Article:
Can a Business Pay for Employees' Individual Insurance Plans?

Written by: Christina Merhar
Originally published on April 23, 2013. Last updated July 8, 2015.

Editor's Note: This article was written in April 2013 and some information may be outdated as it pertains to HRAs and individual health insurance reimbursement. For current information, see: FAQ - Can Employers Reimburse Employees' Individual Health Insurance in 2015?

Yes. Done correctly, a business is allowed to use a Health Reimbursement Arrangement, also called a Health Reimbursement Account or HRA, to contribute tax-free to employees' individual health insurance plans. This type of medical reimbursement is similar to the way a business can contribute to group health insurance premiums on a tax-free basis.

Businesses Can Pay for Insurance Premiums with HRA

HRA for Premium Reimbursement

With a Section 105 HRA, any business can contribute to employees' individual health insurance plans tax-free. An HRA is a tax-advantaged plan that employees can use to receive reimbursement for qualified medical expenses, including individual health insurance plans. HRAs are 100% funded by employers. This type of arrangement, where the HRA is not linked to a group plan, is often called a Stand-Alone HRA.

The key is that the business uses a compliant Section 105 HRA plan or other IRS/HIPAA/ERISA-qualified tax-free vehicle. Why? The U.S. federal government has specific regulations that employers must comply with in order to reimburse employees for individual health insurance plans without triggering ERISA plan status for the individual health insurance policies, violating HIPAA-privacy rules, or violating federal income tax regulations.

These regulations prohibit employers from paying directly for employee's medical expenses, including health insurance premiums, outside of an HRA or other ERISA-qualified group health benefits plan. By correctly using an HRA and HRA Software, an employer stays compliant with the IRS, HIPAA and ERISA.

For example, to comply with ERISA, an HRA assures that all employees in a given class receive the same level of benefits and that benefits are disclosed to employees. To comply with HIPAA, an HRA protects employee privacy by ensuring that employers are not aware of which specific medical items, including personal health insurance policies, are purchased by employees.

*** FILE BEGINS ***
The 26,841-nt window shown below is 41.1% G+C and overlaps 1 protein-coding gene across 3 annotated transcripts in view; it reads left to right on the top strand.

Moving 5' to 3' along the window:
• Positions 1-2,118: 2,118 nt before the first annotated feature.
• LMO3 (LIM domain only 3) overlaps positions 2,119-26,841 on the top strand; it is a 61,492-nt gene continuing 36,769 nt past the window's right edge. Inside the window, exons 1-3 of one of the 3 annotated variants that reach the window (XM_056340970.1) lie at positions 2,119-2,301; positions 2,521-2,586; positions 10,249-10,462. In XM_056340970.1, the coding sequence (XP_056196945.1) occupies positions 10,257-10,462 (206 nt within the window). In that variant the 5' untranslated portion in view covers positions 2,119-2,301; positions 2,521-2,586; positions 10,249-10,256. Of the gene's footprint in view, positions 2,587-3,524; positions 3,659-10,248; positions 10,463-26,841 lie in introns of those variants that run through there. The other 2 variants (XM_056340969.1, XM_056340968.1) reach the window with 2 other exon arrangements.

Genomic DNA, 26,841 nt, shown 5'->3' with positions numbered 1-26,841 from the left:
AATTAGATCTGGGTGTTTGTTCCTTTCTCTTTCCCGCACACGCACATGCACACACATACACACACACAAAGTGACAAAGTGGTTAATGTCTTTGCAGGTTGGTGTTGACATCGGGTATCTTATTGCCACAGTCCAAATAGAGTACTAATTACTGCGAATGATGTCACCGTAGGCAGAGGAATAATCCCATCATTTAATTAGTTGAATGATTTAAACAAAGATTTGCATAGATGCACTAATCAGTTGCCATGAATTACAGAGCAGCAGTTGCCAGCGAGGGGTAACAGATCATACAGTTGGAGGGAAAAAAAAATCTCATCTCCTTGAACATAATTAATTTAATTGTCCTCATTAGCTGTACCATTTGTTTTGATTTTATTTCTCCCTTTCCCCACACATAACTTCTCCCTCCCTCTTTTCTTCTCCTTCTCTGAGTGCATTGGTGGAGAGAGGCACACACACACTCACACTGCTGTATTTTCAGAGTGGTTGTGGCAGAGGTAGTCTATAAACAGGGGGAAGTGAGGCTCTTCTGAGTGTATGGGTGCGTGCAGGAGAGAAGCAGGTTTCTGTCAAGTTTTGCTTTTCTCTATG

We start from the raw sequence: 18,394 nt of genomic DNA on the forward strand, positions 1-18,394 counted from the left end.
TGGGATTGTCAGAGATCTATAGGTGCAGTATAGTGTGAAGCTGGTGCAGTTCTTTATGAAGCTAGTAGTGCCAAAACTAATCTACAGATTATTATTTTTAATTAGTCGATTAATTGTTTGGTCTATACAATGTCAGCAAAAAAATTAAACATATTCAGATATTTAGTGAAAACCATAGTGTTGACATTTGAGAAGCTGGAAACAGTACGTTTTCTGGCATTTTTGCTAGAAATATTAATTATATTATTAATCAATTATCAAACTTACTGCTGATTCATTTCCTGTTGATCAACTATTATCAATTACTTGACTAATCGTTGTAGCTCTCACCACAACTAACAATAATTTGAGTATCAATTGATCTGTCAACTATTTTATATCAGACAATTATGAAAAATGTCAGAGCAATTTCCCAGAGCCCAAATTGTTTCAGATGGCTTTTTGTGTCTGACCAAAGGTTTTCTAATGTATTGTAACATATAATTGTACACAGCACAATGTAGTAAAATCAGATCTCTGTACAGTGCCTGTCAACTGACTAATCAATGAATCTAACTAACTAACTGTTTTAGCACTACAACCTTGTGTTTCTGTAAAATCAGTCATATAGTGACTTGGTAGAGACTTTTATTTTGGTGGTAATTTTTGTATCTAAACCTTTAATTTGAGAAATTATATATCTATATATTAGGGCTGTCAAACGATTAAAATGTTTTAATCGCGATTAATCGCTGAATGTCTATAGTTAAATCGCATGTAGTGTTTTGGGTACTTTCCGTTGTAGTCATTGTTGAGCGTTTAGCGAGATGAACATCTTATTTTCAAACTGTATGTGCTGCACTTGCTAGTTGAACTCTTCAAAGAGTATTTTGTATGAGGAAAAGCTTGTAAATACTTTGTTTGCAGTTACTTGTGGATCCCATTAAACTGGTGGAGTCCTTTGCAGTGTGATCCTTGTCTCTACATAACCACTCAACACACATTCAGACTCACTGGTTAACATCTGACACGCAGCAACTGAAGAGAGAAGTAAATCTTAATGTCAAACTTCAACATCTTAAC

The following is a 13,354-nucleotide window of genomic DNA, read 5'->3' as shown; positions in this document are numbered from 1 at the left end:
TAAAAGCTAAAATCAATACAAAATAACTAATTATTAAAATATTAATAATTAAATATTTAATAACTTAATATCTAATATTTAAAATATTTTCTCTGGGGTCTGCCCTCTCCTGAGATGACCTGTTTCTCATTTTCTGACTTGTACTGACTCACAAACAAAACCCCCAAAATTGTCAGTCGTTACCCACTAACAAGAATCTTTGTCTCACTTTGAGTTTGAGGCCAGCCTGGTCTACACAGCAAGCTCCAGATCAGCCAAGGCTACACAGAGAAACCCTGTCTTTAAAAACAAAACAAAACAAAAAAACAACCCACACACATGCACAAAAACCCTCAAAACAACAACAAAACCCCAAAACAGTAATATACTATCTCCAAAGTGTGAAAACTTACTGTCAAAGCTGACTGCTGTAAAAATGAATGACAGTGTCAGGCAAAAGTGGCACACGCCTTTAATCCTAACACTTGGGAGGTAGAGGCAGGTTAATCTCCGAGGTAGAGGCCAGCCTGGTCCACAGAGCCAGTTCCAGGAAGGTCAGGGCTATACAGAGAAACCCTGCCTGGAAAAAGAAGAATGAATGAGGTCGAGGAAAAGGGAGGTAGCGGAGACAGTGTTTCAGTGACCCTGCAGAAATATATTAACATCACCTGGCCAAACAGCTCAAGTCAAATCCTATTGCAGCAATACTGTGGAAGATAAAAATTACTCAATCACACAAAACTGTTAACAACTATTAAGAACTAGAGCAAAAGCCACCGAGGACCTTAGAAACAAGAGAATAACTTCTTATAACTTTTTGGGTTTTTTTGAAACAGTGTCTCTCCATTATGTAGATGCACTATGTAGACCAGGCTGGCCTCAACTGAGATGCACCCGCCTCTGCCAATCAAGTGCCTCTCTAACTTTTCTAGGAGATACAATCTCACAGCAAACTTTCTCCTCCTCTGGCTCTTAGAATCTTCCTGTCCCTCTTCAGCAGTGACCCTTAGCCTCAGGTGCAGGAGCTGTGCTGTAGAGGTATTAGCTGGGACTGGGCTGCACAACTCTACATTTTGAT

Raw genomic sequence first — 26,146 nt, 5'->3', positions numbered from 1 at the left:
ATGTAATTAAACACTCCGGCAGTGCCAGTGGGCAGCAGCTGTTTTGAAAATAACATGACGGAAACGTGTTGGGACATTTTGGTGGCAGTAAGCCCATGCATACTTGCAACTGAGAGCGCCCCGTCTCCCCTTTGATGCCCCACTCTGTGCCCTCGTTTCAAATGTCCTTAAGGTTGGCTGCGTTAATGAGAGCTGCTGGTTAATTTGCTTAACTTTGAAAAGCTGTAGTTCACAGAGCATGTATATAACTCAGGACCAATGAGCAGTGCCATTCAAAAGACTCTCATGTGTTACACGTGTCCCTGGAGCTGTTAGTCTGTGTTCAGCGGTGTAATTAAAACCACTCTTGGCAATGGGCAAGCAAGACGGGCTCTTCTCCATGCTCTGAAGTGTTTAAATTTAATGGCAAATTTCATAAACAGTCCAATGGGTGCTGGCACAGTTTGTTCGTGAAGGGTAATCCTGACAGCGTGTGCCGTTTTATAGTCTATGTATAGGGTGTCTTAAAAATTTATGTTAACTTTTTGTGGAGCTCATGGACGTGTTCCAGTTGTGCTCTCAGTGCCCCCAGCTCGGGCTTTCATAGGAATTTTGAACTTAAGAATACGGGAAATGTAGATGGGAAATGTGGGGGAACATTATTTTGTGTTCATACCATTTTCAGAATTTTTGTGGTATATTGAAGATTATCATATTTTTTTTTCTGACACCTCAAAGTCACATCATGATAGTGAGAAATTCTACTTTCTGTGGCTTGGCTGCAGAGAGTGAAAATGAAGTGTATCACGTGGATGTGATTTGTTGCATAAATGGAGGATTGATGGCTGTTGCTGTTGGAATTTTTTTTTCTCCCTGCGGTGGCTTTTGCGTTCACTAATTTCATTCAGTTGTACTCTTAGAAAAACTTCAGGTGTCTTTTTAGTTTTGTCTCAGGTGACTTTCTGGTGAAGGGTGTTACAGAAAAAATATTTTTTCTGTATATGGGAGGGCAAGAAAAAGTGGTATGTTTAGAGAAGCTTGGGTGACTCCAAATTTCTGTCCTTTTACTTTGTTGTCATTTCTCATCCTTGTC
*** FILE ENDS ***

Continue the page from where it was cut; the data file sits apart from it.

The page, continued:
Some businesses might want to pay directly for an employee's individual health insurance plans without utilizing an ERISA and HIPAA-compliant HRA, but doing so may put the business out of compliance with federal regulations and may increase the business's (and employee's) tax liability. 

HRA Premium Reimbursement - Types of Eligible Premiums

The following types of insurance premiums are eligible for HRA premium reimbursement:

  • Major medical individual health insurance premiums

  • Limited benefit individual health insurance premiums

  • Dental care and Vision care premiums

  • Qualified Ancillary premiums (e.g. accident policies)

  • Medicare Part A or B, Medicare HMO

  • Employer-sponsored health insurance premiums

  • Medicare Advantage and Supplement premiums

  • COBRA premiums

These are outlined in the IRS Publication 502 under "Insurance Premiums". An HRA can also be used to reimburse employees for other eligible medical expenses such as doctor visits, co-pays, prescriptions, hospital visits, vision, dental, etc. The employer sets which types of medical expenses to reimburse.

HRA Premium Reimbursement Post-2014

With key health care reform changes being implemented in 2014, a common question is "will HRAs be able to reimburse individual health insurance plans post-2014?" The answer is yes. HRA premium reimbursement will continue to be available to employers.

How? The types of medical expenses that can be reimbursed through an HRA are governed by IRC Section 105(b)IRC Section 213(d) and IRS Publication 969. This includes reimbursement of individual health insurance premiums. Nothing in these codes or publications has changed with health care reform laws.

Why the confusion? On January 24th, 2013, the Department of Labor released a new set of FAQs clarifying which type of HRAs will be considered "integrated" HRAs (integrated with a group health plan). PHS Act Section 2711 does not affect an HRA's ability (under Section 105) to reimburse health insurance premiums. For a more detailed explanation of HRAs and health care reform see: Stand-alone HRAs Can Still Reimburse Health Insurance Premiums.

The Comprehensive Guide to the Small Business HRA

Originally published on April 23, 2013. Last updated July 8, 2015.


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